COVID-19: MINISTER KYAMBADDE WARNS LDUS, POLICE AGAINST BEATING UGANDANS, CLOSING ARCADES, BEER DEPOTS, RESTAURANTS
By Mulengera Reporter
Amelia Kyambadde, the Minister of Trade, Industry and Cooperatives, has clarified on measures issued by President Yoweri Museveni to regulate trade hours after Uganda’s Covid-19 infection toll rose to 14.
“For now, the markets should only be for selling foodstuffs like matooke, groundnuts, rice, fish, etc. Therefore, trading, in the market, other non-food items like clothes, mobile phones, necklaces, shoes, etc. has been suspended to create space [for social distancing],” announced Museveni in his fifth Coronavirus address delivered from State House Nakasero Wednesday evening.
Thursday morning, Local Defence Units (LDUs) joined Police and Military officers in ordering shops, salons and arcades to close in Kampala, and thrashed some businesspeople in the process. (See: CHAOS AS SECURITY OPERATIVES ENFORCE MUSEVENI PUBLIC TRANSPORT BAN, CLOSE SHOPS).
But hours after the operation, Minister Kyambadde noted that Thursday’s actions by security officers told volumes on their misapprehension of Museveni’s directives by security operatives.
“There has been a misinterpretation of President Museveni’s directives. I have been told that restaurants, arcades, saloons, shops, supermarkets are being closed. That’s wrong. They should continue to operate as long as they are not in food markets,” clarified Kyambadde in a briefing at the Kampala-based Uganda Media Center.
“Police are not supposed to close alcohol depots or shops. Bars are the ones that should close because that is where people converge. We have no problem with people buying alcohol and taking it with them to their homes.”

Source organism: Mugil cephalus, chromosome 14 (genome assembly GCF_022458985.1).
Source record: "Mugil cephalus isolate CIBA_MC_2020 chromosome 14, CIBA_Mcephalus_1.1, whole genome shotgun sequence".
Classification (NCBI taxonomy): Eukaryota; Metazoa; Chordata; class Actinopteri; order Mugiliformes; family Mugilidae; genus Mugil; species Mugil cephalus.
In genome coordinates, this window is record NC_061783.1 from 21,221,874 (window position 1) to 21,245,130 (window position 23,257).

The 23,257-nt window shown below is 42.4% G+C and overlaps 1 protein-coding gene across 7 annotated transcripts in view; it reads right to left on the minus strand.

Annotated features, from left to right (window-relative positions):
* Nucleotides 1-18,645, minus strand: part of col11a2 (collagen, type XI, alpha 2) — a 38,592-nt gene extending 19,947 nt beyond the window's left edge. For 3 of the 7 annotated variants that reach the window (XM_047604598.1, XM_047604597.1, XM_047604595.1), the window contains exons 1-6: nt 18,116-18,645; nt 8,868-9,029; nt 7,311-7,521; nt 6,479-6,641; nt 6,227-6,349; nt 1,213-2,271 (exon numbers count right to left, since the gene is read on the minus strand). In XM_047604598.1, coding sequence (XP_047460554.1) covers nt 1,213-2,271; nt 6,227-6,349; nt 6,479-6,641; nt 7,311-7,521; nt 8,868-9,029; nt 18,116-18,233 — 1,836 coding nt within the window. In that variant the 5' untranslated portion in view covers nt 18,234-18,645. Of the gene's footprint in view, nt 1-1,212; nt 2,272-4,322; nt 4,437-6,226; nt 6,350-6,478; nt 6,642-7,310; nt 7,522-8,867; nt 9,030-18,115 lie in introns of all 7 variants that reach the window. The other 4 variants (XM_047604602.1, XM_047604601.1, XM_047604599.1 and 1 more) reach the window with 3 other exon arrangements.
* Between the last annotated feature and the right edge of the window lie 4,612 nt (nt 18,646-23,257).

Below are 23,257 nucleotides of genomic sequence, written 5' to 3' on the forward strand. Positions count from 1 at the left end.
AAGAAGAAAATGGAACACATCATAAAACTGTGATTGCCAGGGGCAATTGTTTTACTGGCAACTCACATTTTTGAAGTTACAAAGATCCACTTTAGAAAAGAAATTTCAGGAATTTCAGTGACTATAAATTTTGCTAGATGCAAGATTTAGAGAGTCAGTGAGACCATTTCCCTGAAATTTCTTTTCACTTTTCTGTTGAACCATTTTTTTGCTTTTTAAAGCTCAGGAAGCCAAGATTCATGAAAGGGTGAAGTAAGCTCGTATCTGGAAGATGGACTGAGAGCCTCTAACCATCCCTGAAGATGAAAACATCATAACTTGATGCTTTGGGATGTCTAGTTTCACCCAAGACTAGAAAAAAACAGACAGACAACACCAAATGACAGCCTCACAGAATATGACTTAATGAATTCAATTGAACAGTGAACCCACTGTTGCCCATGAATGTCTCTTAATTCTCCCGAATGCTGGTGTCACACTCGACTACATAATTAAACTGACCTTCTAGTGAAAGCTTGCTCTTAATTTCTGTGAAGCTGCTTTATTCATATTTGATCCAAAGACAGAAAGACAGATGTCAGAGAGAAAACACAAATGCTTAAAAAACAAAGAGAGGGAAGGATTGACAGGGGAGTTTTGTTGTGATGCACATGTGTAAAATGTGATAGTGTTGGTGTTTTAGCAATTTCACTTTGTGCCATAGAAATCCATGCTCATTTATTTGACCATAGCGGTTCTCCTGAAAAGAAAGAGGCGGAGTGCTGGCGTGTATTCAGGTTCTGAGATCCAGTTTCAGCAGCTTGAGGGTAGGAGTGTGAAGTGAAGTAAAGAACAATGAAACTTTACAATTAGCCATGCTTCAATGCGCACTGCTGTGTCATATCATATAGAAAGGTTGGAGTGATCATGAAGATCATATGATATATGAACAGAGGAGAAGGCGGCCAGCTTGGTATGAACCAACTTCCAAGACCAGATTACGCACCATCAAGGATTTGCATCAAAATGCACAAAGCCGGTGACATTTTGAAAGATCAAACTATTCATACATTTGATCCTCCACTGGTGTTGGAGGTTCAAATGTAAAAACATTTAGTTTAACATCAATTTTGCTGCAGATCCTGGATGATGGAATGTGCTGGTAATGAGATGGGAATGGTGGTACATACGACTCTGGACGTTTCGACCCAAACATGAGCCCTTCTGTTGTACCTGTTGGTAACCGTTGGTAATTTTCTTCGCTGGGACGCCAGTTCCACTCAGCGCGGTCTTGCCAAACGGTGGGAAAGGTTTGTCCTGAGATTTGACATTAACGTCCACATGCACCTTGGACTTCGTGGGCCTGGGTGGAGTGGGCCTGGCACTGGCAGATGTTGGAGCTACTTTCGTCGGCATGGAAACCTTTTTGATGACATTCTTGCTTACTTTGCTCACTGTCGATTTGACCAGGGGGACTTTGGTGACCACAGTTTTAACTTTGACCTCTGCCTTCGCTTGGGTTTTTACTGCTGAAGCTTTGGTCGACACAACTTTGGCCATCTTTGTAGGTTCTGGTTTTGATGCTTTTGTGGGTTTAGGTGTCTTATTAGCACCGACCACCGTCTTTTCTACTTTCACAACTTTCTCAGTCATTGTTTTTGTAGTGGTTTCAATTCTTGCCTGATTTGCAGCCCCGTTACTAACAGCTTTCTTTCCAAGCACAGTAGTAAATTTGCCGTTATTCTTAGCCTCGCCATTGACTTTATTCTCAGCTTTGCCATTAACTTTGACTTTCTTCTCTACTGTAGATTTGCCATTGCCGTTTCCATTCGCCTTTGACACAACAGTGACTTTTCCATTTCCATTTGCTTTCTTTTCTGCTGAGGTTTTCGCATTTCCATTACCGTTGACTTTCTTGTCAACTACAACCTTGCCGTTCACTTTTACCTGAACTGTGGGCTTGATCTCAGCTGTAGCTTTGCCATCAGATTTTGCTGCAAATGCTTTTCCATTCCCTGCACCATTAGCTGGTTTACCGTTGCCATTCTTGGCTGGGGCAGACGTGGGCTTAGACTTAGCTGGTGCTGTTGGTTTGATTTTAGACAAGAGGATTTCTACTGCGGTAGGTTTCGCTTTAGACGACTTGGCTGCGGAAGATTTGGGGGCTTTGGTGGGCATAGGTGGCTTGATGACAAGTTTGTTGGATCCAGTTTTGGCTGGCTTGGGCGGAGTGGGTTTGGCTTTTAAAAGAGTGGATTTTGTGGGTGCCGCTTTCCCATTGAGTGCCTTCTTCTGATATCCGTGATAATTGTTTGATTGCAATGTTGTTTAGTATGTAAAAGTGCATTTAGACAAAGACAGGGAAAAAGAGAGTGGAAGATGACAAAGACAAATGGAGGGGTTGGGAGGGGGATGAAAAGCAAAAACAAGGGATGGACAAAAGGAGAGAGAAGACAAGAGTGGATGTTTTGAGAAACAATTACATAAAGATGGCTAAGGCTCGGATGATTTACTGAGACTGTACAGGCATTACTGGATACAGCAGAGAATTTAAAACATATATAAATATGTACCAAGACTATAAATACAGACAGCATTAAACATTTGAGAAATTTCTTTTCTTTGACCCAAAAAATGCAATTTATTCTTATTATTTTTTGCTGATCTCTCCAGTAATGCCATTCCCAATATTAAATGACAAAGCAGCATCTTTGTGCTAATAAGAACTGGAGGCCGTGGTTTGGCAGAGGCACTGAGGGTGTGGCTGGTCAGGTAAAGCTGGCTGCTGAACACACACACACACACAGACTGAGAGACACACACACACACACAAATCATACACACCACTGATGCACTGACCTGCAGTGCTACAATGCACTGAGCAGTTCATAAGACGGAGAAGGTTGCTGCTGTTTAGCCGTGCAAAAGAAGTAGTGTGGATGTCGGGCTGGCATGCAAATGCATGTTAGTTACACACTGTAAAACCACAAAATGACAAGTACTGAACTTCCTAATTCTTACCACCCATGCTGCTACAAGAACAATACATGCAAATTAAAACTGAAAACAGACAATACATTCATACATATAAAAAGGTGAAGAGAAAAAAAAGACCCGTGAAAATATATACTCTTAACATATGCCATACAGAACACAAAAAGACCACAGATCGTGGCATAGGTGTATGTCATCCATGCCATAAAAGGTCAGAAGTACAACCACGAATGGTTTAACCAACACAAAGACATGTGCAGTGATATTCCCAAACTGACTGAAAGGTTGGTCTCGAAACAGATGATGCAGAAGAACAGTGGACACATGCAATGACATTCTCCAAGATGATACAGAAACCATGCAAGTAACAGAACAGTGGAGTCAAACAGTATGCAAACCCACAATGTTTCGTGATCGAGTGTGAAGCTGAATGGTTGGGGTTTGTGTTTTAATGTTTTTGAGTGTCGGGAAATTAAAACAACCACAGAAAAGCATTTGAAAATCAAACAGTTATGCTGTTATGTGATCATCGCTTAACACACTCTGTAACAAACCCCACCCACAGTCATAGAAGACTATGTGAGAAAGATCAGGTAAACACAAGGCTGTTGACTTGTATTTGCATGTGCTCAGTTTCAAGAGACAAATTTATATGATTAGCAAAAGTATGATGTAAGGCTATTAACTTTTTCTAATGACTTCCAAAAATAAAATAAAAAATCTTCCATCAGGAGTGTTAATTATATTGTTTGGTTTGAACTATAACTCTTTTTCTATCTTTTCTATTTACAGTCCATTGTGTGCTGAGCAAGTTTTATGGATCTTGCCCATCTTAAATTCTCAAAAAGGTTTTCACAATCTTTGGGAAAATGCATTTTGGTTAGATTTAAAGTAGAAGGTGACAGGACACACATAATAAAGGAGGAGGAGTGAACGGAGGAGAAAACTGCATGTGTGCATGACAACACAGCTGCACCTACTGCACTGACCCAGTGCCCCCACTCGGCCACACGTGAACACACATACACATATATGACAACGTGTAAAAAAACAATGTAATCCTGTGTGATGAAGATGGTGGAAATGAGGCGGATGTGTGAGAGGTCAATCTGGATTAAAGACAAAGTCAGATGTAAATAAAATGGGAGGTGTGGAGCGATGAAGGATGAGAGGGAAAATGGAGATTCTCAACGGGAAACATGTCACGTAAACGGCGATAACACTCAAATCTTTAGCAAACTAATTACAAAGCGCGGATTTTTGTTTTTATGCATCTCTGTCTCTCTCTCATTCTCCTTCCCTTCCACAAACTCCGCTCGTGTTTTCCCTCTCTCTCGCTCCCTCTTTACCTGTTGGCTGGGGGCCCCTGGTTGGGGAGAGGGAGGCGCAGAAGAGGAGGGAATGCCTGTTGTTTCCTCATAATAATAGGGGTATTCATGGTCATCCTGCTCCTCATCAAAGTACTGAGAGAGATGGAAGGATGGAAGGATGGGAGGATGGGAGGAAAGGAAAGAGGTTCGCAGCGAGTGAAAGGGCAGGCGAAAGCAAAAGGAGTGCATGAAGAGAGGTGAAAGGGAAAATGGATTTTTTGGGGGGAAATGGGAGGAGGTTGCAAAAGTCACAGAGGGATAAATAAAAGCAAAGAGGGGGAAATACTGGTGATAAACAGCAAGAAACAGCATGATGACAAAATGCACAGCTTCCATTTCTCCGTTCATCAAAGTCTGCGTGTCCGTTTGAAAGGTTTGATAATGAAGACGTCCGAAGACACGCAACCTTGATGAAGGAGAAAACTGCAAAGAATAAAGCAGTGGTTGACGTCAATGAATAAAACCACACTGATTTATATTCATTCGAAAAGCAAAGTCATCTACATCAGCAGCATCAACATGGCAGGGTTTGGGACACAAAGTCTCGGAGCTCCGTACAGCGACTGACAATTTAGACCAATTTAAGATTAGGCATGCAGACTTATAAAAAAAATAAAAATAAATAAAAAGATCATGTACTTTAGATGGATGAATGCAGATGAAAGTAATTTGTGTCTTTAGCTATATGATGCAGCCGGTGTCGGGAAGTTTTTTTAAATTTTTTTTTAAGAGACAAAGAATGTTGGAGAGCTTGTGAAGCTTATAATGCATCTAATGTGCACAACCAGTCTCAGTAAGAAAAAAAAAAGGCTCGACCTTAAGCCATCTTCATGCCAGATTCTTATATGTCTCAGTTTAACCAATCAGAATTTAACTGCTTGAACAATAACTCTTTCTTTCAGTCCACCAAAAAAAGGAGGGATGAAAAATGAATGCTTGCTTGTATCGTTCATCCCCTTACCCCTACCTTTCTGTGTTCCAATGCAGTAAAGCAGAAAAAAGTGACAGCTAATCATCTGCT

She further explained that not all bodabodas should be blocked from operating, making President Museveni’s exception on the suspension of commercial motorcyclists clearer, thus: “Bodabodas carrying cargo are accepted to work. Police should not confiscate their bikes. The restriction on bodabodas is only on carrying a passenger. This is for the safety of both the passenger and the rider.”
The Minister also took issue with the way police and LDUs flogged Ugandans downtown Kampala, and advised officers to explain to the people instead of thrashing them.
“Another issue is beating people. Why are you beating citizens? This goes to especially LDUs. If you find them standing doing nothing, please explain. Maybe if they turn rowdy – you know some Ugandans. But don’t beat, explain to them,” appealed the Minister.
OTHER KEY ISSUES
#1: Water, Power Prices
“Government is concerned about the cost of utilities especially water and is considering reviewing the rates and also look at the supply system so that we are able to afford it.”
#2: Hoarding Goods
“Traders should desist from hoarding goods. The government would like to implore the RDCs to head a task force composed of LDUs to ensure these traders are dealt with. Failure to comply, licenses will be revoked and premises sealed off.”
#3: Harassing Investors
“There have been complaints of harassment of foreigners by locals suspecting them of having Coronavirus. I would like to thank Ugandans for their vigilance. However, let us handle them according to the law. They should as well report themselves to the health centres through the Ministry of Health.
“We have been in talks with factory people who say their prices are still the same. Traders will be brought to book because right now, everyone is in a tight spot. We need to go through this together.”
#4: Cargo Stuck at Border Points
“About the complaints received of Ugandan trucks stuck outside the border at Malaba and Busia, we have negotiated with Kenya and the trucks have been cleared for entry, they have finally allowed them in.
“In terms of trade and cargo, all entry and exit points remain open in the region. When moving cargo, only three people are allowed to escort it. They must observe health regulations in places of entry and along the transit routes.”
#5: Factory Workers
“I would like to appeal to industries to decongest their factories and allow workers to work in shifts. We are trying to see how their official vehicles can get passes to be able to transport them.”
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